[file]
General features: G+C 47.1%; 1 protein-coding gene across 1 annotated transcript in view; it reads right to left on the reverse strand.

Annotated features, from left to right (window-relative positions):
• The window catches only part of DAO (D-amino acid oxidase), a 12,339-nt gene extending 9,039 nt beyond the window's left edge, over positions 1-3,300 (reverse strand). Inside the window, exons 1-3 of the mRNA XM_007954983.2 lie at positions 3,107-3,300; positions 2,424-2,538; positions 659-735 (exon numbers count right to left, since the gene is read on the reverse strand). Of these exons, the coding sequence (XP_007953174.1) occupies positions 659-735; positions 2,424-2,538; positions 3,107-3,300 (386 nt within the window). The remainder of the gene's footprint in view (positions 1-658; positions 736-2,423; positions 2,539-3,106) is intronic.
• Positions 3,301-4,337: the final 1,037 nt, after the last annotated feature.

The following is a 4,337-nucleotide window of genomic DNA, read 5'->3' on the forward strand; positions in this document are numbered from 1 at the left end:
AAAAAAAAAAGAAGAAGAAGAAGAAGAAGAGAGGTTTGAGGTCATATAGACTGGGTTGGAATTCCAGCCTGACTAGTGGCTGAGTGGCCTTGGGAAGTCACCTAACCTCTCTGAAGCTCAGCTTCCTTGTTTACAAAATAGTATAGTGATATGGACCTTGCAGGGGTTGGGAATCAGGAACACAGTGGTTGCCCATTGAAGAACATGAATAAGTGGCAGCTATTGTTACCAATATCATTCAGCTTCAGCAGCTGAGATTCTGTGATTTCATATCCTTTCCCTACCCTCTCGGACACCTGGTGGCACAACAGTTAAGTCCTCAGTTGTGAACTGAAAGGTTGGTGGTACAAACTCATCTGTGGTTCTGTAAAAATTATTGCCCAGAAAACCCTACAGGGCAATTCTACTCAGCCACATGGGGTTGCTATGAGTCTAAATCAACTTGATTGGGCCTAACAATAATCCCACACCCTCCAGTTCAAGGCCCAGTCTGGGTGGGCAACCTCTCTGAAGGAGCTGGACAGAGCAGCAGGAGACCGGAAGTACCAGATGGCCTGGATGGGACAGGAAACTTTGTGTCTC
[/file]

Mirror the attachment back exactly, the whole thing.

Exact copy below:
General features: G+C 47.1%; 1 protein-coding gene across 1 annotated transcript in view; it reads right to left on the reverse strand.

Annotated features, from left to right (window-relative positions):
• The window catches only part of DAO (D-amino acid oxidase), a 12,339-nt gene extending 9,039 nt beyond the window's left edge, over positions 1-3,300 (reverse strand). Inside the window, exons 1-3 of the mRNA XM_007954983.2 lie at positions 3,107-3,300; positions 2,424-2,538; positions 659-735 (exon numbers count right to left, since the gene is read on the reverse strand). Of these exons, the coding sequence (XP_007953174.1) occupies positions 659-735; positions 2,424-2,538; positions 3,107-3,300 (386 nt within the window). The remainder of the gene's footprint in view (positions 1-658; positions 736-2,423; positions 2,539-3,106) is intronic.
• Positions 3,301-4,337: the final 1,037 nt, after the last annotated feature.

The following is a 4,337-nucleotide window of genomic DNA, read 5'->3' on the forward strand; positions in this document are numbered from 1 at the left end:
AAAAAAAAAAGAAGAAGAAGAAGAAGAAGAGAGGTTTGAGGTCATATAGACTGGGTTGGAATTCCAGCCTGACTAGTGGCTGAGTGGCCTTGGGAAGTCACCTAACCTCTCTGAAGCTCAGCTTCCTTGTTTACAAAATAGTATAGTGATATGGACCTTGCAGGGGTTGGGAATCAGGAACACAGTGGTTGCCCATTGAAGAACATGAATAAGTGGCAGCTATTGTTACCAATATCATTCAGCTTCAGCAGCTGAGATTCTGTGATTTCATATCCTTTCCCTACCCTCTCGGACACCTGGTGGCACAACAGTTAAGTCCTCAGTTGTGAACTGAAAGGTTGGTGGTACAAACTCATCTGTGGTTCTGTAAAAATTATTGCCCAGAAAACCCTACAGGGCAATTCTACTCAGCCACATGGGGTTGCTATGAGTCTAAATCAACTTGATTGGGCCTAACAATAATCCCACACCCTCCAGTTCAAGGCCCAGTCTGGGTGGGCAACCTCTCTGAAGGAGCTGGACAGAGCAGCAGGAGACCGGAAGTACCAGATGGCCTGGATGGGACAGGAAACTTTGTGTCTC